My passport is tucked away in a drawer. My backpack is stashed in the closet for the foreseeable future. My travel pillow is as deflated as my mood often is these days.
But although I’m unable to travel, I’ve been “traveling” the world through my meals. Lockdown has left me with fewer ingredients but more time to cook. I find that cooking allows me to feel more connected to the world and to, in a way, taste years past.
No-Knead Bread, which I’ve Dubbed Pain d’emic
I’m on a trip to France, in my mid-twenties with my then-boyfriend, who would become my husband and then ex-husband. By day, we’re driving a Citroen 2CV through the postcard-perfect French countryside and pitching our tent in campgrounds each night.
We buy thick country bread, pain de campagne, and tear it apart with our hands. We slather it with butter and pile salty ham or saucisson and the little pickles we’ve grown to love.
We wash down dinner with different bottles of wine each night, delighting in how few francs we pay for it. We’re young and have our whole lives ahead of us, years away from the mental illness and denial and despair.
Hummus and Travel Memories
I soak dried chickpeas overnight and make hummus. My first attempt, with not enough tahini, was thick as wallpaper paste and almost as edible. I time travel back to Brooklyn, to my single mom days and potlucks where there was always thick, homemade hummus.
My daughter was a toddler and money was tight. I couldn’t travel overseas but we ‘traveled’ in our neighborhood through potlucks, world music concerts in the park, and ‘urban hiking’ to Sunset Park for Malaysian roti canai and Flatbush for Jamaican beef patties.
Nasi Goreng, Indonesian Fried Rice
As I’m stirring the last of our tofu into rice darkened with sweet soy sauce sizzling in the sauté pan, I’m back in Sumatra, Indonesia six years ago, with my then-fifteen-year old daughter.
We’d been backpacking across the island, staying in $4-a-night thatched bungalows with cold water scoop showers and electricity for a few hours a day.
In a mud-splattered jeep with a chain-smoking driver, we’d bumped along roads that were more an idea than a street and had crossed a river on a bridge made of two boards.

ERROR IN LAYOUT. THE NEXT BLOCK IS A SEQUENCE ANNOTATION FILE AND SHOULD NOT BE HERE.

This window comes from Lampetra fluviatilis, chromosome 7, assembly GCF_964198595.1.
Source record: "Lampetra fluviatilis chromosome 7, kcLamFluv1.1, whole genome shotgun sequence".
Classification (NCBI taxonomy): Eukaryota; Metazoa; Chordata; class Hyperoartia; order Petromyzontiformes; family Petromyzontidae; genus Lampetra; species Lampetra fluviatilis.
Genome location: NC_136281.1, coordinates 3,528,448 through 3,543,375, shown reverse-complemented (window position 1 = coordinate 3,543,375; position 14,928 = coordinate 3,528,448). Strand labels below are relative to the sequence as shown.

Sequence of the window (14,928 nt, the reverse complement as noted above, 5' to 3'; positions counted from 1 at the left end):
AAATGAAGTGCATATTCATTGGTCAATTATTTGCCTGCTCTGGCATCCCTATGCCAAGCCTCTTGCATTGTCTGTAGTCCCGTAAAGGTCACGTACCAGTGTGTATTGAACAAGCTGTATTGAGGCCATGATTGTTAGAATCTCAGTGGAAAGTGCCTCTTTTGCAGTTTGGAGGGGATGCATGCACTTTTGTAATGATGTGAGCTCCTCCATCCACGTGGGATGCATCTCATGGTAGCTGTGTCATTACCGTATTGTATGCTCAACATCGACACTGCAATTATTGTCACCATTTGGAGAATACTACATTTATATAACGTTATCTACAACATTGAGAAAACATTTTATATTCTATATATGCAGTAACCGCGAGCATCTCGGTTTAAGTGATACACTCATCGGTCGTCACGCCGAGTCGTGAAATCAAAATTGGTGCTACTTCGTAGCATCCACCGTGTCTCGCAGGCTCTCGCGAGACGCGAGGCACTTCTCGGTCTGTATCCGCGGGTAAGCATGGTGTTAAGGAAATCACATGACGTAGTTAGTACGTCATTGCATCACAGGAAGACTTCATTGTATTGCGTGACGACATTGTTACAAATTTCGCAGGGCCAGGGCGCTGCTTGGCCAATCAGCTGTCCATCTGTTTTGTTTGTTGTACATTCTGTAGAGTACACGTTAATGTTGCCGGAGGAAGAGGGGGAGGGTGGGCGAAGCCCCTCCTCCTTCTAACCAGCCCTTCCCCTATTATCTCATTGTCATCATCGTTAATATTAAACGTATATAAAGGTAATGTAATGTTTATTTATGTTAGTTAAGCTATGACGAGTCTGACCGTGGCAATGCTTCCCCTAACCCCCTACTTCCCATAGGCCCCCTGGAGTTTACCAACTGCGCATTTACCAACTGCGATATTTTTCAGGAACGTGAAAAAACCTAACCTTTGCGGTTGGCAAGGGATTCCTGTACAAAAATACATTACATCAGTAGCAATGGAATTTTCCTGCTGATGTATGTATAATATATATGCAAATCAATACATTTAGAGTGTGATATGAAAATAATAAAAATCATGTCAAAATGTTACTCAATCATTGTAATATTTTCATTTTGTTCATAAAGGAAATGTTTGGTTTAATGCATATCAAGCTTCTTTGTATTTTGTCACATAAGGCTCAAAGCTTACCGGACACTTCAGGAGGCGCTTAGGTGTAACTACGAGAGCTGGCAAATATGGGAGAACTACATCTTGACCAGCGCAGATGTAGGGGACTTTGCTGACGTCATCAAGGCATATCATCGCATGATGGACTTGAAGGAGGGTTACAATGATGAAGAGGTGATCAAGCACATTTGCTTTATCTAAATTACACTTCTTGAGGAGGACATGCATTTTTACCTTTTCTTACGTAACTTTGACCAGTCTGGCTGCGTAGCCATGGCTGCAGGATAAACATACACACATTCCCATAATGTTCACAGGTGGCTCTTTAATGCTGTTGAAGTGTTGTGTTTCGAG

When we reached our destination, we were equal parts sore and relieved. We found a warung, a small restaurant, and ordered nasi goreng. The power went out but around us, like stars lighting in the sky, kerosine lanterns lit and flickered.
After dinner, we walked back to our bamboo hut in the dark, listening to the gibbons shriek and the jungle’s cacophony. Away from her friends and my husband, we opened to each other in an easier, freer way.
Sort-of Vietnamese Coffee
With one of the cans of sweetened condensed milk that last for years, I attempt Vietnamese coffee twice. The first try is with instant coffee and the second is with strong, freshly brewed beans.
Both were nothing like the cà phê sua my second husband Jeff and I fell hard for in Ho Chi Minh City during our first overseas trip together. We bicker. He strokes my forehead when I fever-doze during food poisoning and helps me take a few sips of water. He’s so loving I realize how lucky I am.
Nicaraguan Gallo Pinto
Beans and rice, which we eat a lot these days, take me back to Nicaraguan breakfasts. It’s November 2017 and, with our daughter in college, it’s our first trip as empty nesters.
Jeff and I meet an aging Sandinista, who takes us on an impromptu tour in Leon, our favorite city in Nicaragua. He tells us about living in the jungle and the civil war, saying talking about his past helps with his PTSD.
He’s open about his mental illness in a way I wish my ex-husband had been with his when he was still alive. My ex had died a few years earlier and the world seemed full of ghosts.
Khmer Vegetable Curry with Kampot Pepper:
Because I have no lemongrass, galangal or lime leaves, I freestyle the dish. It’s November 2019 — a lifetime ago — and Jeff and I have traveled back to Cambodia to see the southeastern part of the country.
We ride on the top of a riverboat, hitting the deck as it passed under low bridges, take a tuk-tuk along dirt roads through the impossibly lush green countryside near Kampot, and drink beers with an Elvis impersonator who, after several, bursts into a perfect rendition of “Hound Dog.”
Still, we meet people who have lost their entire families in the Cambodian genocide. Tourism here is a surreal experience.
Someday — I hope soon — the present will be a distant past. Then I’ll save for a plane ticket to somewhere. In the meantime, I’ll cook and dream and reminisce.
Author Bio: Sue Sanders’ essays have been published in the New York Times, The Washington Post, the Los Angeles Times, Real Simple, Vox, Islands and others. She can’t wait to travel.
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